Wastewater Treatment Takes Center Stage in Alexandria, Va.

May 4, 2016

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Alexandria Renew Enterprises connects the community to water

On Oct. 23, approximately 250 people gathered at the Alexandria (Va.) Renew Enterprises dedication ceremony for Limerick Street Field, which sits above a new nutrient management facility. Photo courtesy of Erin Rexroth, Erin J. Photography.

On Oct. 23, approximately 250 people gathered at the Alexandria (Va.) Renew Enterprises dedication ceremony for Limerick Street Field, which sits above a new nutrient management facility. Photo courtesy of Erin Rexroth, Erin J. Photography.

In Alexandria, Va., wastewater treatment services are taking the spotlight. A new multipurpose athletic field sitting over a nutrient management facility and an environmental center will connect the community to the often invisible but vital public service of transforming water.

“A new series of projects is enabling us to throw off the cloak of invisibility,” said Karen Pallansch, chief executive officer of Alexandria Renew Enterprises (AlexRenew).

Protecting the Chesapeake Bay

The Limerick Street Field opened in October 2015, providing Alexandria, Va., with a new outdoor space. Photo courtesy of Adam Cassara, Rust, Orling Architecture.

The Limerick Street Field opened in October 2015, providing Alexandria, Va., with a new outdoor space. Photo courtesy of Adam Cassara, Rust, Orling Architecture.

AlexRenew treats about 132,475 m3/d (35 million gal/d) of wastewater on a 13-ha (33-ac) property. Treated water makes its way into the Chesapeake Bay via the Potomac River. With increasing regulations to protect the bay, AlexRenew stepped up to help meet maximum daily load limits and improve the bay’s water quality.

“The city of Alexandria’s success is built on its surrounding water bodies, which are a source of beauty, recreation, and commerce,” Pallansch said. “As a steward of these water resources, we were asked to invest in technology that significantly reduces the amount of nitrogen in the water we send back to the Chesapeake Bay.”

During the Limerick Street Field dedication ceremony, community members, water sector leaders, business leaders, and elected officials attended and children kicked the first soccer balls on the new community space. Photo courtesy of Erin Rexroth, Erin J. Photography.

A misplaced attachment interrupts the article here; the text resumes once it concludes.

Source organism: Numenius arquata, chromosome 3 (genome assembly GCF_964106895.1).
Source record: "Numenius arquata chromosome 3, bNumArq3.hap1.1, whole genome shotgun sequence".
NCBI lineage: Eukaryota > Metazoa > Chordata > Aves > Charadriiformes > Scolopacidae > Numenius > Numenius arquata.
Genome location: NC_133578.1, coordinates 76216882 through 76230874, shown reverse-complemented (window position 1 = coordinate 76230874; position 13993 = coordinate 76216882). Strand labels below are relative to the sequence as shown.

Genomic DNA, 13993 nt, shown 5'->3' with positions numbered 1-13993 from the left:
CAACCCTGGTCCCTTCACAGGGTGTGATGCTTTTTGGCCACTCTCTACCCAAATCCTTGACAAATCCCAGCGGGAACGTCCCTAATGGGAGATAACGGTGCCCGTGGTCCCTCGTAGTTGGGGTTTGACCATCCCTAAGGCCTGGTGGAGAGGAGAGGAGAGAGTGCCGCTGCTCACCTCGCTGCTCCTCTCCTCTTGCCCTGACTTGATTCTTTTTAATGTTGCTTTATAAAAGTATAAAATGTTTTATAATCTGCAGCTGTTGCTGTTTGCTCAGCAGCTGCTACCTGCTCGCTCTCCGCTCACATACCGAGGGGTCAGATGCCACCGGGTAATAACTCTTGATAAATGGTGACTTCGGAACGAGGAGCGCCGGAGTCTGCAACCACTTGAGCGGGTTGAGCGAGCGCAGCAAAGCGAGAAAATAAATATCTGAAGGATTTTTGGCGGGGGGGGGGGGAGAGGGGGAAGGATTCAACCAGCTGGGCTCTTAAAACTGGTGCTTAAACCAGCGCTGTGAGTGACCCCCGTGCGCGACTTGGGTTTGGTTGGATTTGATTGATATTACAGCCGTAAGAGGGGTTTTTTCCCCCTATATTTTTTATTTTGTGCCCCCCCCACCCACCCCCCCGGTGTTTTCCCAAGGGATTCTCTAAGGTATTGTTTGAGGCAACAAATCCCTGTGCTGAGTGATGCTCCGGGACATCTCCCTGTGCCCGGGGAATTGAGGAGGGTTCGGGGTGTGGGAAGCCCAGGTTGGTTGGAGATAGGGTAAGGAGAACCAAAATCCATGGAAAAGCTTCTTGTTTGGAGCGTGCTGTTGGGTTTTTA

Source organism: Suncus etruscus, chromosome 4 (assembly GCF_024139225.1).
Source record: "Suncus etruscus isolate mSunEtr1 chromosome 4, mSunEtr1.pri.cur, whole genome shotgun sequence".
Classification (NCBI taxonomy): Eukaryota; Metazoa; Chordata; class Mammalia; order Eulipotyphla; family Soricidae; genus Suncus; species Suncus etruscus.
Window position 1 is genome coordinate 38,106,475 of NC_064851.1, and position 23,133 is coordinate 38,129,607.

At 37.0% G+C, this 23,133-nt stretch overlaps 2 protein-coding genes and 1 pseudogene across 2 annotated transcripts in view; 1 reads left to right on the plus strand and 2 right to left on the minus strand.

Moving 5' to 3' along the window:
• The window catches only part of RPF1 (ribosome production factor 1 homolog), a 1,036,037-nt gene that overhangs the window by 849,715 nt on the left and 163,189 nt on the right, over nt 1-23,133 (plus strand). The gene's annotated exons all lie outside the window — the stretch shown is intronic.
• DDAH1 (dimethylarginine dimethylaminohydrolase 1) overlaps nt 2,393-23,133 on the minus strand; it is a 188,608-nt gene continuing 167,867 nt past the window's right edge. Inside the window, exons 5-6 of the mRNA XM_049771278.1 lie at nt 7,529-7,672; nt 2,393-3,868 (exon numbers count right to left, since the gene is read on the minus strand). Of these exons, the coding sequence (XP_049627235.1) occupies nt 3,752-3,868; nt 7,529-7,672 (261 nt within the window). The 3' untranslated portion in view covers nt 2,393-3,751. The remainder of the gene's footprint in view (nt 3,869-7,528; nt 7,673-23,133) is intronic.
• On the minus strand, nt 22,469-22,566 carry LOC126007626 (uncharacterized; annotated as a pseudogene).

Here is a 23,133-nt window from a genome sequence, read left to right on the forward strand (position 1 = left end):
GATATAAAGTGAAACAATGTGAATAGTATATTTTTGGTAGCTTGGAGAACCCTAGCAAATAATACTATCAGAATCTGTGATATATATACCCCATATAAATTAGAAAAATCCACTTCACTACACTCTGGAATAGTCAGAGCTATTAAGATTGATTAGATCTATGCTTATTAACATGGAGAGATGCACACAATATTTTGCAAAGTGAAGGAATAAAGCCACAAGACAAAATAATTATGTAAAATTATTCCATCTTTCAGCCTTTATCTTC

During the Limerick Street Field dedication ceremony, community members, water sector leaders, business leaders, and elected officials attended and children kicked the first soccer balls on the new community space. Photo courtesy of Erin Rexroth, Erin J. Photography.

AlexRenew’s South Carlyle Strategy and State-of-the-Art Nitrogen Upgrade Program (SANUP) will help increase public engagement and available jobs in the community, as well as the amount of nitrogen removed from water. The strategy is a plan to develop, with other partners, multiple areas of land and create a neighborhood on a former landfill. The $150-million upgrade program enables AlexRenew to reduce the total nitrogen concentration in its effluent to 3 mg/L, while also reducing energy and chemical needs and offsetting future capacity needs, according to Pallansch.

SANUP facility cleans water, controls odor, and manages stormwater

SANUP, which began in 2007, will help AlexRenew reduce the total nitrogen discharged to the Chesapeake Bay by 20% annually. In 2015, AlexRenew removed 1.9 million kg (4.1 million lbs) of total nitrogen and 272,000 kg (600,000 lbs) of total phosphorus.

Alexandria Renew Enterprises also is building a Leadership in Energy and Environmental Design Platinum-certified environmental center adjacent to the field. The center will feature solar panels, a living wall, and reclaimed water system as well as an educational lobby that will promote water stewardship. Photo courtesy of Peter Cane, Peter Cane Photography.

Alexandria Renew Enterprises also is building a Leadership in Energy and Environmental Design Platinum-certified environmental center adjacent to the field. The center will feature solar panels, a living wall, and reclaimed water system as well as an educational lobby that will promote water stewardship. Photo courtesy of Peter Cane, Peter Cane Photography.

SANUP includes the 68,000-m3 (18-million-gal) nutrient management facility. The facility stores primary effluent during daily nitrogen peaks to help balance ammonia-nitrogen loading to AlexRenew’s biological reactor basins. The facility includes an advanced odor control system that uses activated carbon to treat odor. It also includes a wet-weather wet-well and space for future wet-weather equipment to help manage stormwater.

“The nutrient management facility is part of an innovative solution to removing nitrogen that also engages the public and supports economic development,” Pallansch said.

In her opening remarks at the ribbon-cutting ceremony on Oct. 23, Alexandria Renew Enterprises CEO Karen Pallansch discussed how the Nutrient Management Facility and field embody the organization’s core values: innovation, being a good neighbor, problem solving, and transforming local waterways. Photo courtesy of Erin Rexroth, Erin J. Photography.